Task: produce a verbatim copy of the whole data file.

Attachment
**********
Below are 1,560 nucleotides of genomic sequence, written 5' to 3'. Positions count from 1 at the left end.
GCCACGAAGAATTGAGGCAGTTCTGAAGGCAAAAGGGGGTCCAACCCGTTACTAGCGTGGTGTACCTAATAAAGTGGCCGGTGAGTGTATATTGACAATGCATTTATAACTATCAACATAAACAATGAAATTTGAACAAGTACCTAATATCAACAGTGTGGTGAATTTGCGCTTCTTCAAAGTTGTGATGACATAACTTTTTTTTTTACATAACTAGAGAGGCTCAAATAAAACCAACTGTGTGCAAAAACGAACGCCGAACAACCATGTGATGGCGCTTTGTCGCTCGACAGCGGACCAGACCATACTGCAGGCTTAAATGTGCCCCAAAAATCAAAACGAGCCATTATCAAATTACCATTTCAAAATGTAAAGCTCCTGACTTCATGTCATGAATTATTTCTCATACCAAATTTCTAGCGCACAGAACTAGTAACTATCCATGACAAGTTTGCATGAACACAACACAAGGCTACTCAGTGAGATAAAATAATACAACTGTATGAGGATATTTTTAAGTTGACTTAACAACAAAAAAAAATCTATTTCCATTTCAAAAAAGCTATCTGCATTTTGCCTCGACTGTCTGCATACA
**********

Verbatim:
Below are 1,560 nucleotides of genomic sequence, written 5' to 3'. Positions count from 1 at the left end.
GCCACGAAGAATTGAGGCAGTTCTGAAGGCAAAAGGGGGTCCAACCCGTTACTAGCGTGGTGTACCTAATAAAGTGGCCGGTGAGTGTATATTGACAATGCATTTATAACTATCAACATAAACAATGAAATTTGAACAAGTACCTAATATCAACAGTGTGGTGAATTTGCGCTTCTTCAAAGTTGTGATGACATAACTTTTTTTTTTACATAACTAGAGAGGCTCAAATAAAACCAACTGTGTGCAAAAACGAACGCCGAACAACCATGTGATGGCGCTTTGTCGCTCGACAGCGGACCAGACCATACTGCAGGCTTAAATGTGCCCCAAAAATCAAAACGAGCCATTATCAAATTACCATTTCAAAATGTAAAGCTCCTGACTTCATGTCATGAATTATTTCTCATACCAAATTTCTAGCGCACAGAACTAGTAACTATCCATGACAAGTTTGCATGAACACAACACAAGGCTACTCAGTGAGATAAAATAATACAACTGTATGAGGATATTTTTAAGTTGACTTAACAACAAAAAAAAATCTATTTCCATTTCAAAAAAGCTATCTGCATTTTGCCTCGACTGTCTGCATACA